Dry mouth

Dry mouth happens when the salivary glands don't make enough saliva to keep the mouth moist. Saliva helps break down food in the mouth. It washes away food particles and acids that are left in the mouth after you eat. Saliva also helps maintain healthy levels of bacteria in the mouth. If there is not enough saliva, bacteria can grow too quickly and cause sores, infections, gum disease and cavities. Dry mouth can also make it difficult for you to eat and swallow.

Dry mouth may also be called xerostomia.

Causes

Dry mouth can be caused by:

  • radiation to the head, neck or mouth (most common cause)
  • surgery that removes the salivary glands (such as for salivary gland or oral cancer)
  • chemotherapy
  • allergy medicines, antidepressants, diuretics and some pain medicines
  • dehydration (from not eating or drinking enough or from losing too much fluid from diarrhea or vomiting)

Dry mouth usually develops in the first 2 to 3 weeks of radiation therapy. It may slowly improve after radiation therapy to the head and neck is finished, but sometimes it can be permanent.

Surgery that removes the salivary glands will cause an immediate and permanent dry mouth.

Dry mouth caused by chemotherapy is usually temporary. Saliva usually returns to normal 2 to 3 weeks after treatment ends.

Symptoms

Symptoms of dry mouth can vary depending on their cause and other factors. Symptoms include:

  • sticky, dry feeling in the mouth or throat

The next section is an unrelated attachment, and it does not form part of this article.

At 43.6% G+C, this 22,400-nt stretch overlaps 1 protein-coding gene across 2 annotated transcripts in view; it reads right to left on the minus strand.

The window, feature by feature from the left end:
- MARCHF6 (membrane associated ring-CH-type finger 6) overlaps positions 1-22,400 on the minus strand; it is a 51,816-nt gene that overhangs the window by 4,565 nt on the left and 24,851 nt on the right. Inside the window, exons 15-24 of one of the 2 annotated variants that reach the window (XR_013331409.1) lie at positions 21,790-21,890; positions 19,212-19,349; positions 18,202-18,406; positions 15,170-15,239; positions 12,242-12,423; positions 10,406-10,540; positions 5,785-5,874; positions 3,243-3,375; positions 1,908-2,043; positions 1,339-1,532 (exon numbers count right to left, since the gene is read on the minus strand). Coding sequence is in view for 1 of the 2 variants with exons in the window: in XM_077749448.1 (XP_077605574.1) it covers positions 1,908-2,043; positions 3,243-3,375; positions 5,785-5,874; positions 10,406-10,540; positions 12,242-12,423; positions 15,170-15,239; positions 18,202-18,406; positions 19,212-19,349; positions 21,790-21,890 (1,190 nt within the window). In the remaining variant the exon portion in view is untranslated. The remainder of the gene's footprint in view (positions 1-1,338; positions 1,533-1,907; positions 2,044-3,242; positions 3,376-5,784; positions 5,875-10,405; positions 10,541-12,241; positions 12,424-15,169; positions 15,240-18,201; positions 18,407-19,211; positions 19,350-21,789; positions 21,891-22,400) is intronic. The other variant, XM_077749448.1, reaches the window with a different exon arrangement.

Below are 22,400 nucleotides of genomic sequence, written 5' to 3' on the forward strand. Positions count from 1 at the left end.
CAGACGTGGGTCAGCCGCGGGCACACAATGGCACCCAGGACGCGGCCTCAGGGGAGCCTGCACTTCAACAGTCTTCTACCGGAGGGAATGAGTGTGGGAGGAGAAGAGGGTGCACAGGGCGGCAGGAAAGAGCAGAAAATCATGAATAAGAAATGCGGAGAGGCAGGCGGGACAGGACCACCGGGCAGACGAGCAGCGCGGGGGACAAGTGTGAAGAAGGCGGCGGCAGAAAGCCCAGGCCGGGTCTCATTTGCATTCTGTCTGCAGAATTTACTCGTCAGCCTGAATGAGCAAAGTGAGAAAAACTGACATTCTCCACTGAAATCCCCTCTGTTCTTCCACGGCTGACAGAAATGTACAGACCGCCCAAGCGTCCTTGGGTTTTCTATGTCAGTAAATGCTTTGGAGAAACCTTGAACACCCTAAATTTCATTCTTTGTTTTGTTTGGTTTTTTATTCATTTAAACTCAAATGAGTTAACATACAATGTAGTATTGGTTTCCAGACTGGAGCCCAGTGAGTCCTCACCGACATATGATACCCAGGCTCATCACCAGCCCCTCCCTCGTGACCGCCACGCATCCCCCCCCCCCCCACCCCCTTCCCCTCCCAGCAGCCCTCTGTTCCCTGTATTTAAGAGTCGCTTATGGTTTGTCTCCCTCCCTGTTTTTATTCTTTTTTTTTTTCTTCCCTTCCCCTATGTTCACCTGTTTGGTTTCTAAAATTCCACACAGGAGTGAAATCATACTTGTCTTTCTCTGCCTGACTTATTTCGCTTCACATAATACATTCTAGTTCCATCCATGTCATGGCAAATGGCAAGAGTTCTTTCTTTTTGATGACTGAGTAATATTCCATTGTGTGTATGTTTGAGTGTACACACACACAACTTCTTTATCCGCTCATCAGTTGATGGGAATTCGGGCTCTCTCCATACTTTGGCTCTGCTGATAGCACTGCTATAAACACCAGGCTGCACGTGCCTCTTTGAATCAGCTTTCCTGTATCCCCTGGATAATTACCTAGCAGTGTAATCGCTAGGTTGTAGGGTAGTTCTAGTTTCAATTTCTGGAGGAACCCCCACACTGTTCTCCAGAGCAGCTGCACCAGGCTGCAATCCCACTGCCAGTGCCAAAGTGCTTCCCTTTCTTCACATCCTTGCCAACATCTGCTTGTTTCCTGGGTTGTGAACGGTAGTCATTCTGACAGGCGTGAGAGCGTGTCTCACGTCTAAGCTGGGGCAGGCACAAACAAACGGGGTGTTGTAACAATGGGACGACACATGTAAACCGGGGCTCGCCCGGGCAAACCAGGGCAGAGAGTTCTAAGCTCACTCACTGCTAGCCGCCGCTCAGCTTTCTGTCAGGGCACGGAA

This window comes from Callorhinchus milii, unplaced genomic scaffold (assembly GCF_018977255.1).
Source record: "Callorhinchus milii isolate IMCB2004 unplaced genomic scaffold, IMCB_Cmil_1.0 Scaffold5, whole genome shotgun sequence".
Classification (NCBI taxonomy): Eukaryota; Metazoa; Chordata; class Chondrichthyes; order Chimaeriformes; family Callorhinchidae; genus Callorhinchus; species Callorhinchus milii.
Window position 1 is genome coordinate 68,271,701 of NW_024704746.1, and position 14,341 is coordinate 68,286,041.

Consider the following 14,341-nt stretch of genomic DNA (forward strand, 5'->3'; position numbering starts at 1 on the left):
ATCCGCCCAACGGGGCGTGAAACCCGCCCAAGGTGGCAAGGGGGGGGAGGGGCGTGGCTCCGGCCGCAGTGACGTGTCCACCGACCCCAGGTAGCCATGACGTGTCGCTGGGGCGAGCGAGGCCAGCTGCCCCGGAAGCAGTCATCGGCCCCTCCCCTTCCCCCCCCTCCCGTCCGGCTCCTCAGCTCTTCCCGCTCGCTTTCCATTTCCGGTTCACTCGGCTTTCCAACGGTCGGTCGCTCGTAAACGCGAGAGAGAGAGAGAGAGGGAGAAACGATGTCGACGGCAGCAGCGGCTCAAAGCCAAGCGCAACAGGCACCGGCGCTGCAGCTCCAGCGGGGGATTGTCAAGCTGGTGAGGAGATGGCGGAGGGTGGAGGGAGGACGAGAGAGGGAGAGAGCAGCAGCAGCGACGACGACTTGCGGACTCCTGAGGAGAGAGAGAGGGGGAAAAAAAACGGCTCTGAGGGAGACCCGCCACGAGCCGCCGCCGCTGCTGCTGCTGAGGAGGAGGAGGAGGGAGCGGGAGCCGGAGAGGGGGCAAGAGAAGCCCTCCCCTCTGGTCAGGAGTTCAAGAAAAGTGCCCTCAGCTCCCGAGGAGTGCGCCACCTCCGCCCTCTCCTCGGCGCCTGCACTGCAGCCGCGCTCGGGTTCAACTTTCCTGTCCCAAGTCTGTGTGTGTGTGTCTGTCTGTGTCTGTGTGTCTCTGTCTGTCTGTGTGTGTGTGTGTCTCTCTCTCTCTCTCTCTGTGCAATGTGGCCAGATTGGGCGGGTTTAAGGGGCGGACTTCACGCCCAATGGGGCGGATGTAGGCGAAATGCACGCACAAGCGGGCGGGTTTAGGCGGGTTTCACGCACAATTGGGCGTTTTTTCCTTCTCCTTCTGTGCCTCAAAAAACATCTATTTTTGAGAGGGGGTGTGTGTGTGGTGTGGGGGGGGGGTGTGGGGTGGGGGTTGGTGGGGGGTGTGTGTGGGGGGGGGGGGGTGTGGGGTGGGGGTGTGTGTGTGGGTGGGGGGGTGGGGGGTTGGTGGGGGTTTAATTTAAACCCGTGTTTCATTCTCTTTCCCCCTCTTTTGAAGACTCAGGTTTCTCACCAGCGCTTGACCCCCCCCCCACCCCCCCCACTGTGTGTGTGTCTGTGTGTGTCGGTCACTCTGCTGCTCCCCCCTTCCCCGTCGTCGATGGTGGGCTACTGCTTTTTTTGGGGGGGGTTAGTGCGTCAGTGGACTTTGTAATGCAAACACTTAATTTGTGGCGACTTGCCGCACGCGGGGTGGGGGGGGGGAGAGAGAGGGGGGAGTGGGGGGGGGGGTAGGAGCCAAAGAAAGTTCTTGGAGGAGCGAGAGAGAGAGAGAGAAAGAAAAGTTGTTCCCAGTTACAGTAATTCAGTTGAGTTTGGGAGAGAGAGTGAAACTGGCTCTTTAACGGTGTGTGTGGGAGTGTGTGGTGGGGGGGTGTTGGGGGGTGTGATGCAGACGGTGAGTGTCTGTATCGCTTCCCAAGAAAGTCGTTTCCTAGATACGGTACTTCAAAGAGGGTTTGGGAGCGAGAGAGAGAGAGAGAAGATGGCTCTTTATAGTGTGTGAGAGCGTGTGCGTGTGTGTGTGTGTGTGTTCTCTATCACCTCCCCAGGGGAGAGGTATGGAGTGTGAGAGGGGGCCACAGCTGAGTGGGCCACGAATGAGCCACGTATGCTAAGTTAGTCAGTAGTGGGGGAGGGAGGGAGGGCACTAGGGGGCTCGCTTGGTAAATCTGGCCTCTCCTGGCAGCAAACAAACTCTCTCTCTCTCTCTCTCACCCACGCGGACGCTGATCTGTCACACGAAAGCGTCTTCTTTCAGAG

• thick, stringy saliva
  • burning feeling in the mouth
  • dry, cracked lips and tongue
  • increased thirst
  • taste changes
  • problems chewing, tasting or swallowing
  • speech problems
  • problems with your dentures
  • mouth sores or infections
  • cavities

If symptoms get worse or don't go away, report them to your doctor or healthcare team without waiting for your next scheduled appointment.

Talk to your dentist

Chemotherapy or radiation therapy can increase the risk for infection or bleeding from dental procedures. Talk to your dentist and healthcare team about having your teeth cleaned and cavities repaired before treatment starts.

People receiving radiation therapy to the head and neck area are usually seen by a dentist about 2 to 4 weeks before treatment starts. The dentist will do a full oral exam and any dental work needed. The dentist can also suggest ways to help prevent or manage problems with the mouth, teeth and jawbone that can happen with radiation therapy or chemotherapy.

Radiation therapy to the head and neck area can increase the chance of developing cavities or tooth decay. Ask the dentist or hygienist about using a fluoride rinse or gel to help prevent tooth decay.

Have regular dental checkups after cancer treatment. Talk to your dentist about other ways to prevent tooth decay and to help take care of your teeth, gums and mouth.

Managing dry mouth and its effects

Once the extent and cause of dry mouth is known, your healthcare team can suggest ways to manage it. You can try using:

  • a room humidifier at night
  • acupuncture
  • artificial saliva products or medicines to stimulate the salivary glands to make saliva

You can also try the following to help manage other problems that dry mouth may lead to.

Nutrition

Dry mouth can make it hard for you to eat and swallow. Try the following to help you maintain good nutrition:

  • Carry a bottle so it is easy to sip water, juices and other fluids frequently throughout the day.
  • Suck on ice chips, sugarless candies or popsicles.
  • Sip water during meals and take sips between bites of food.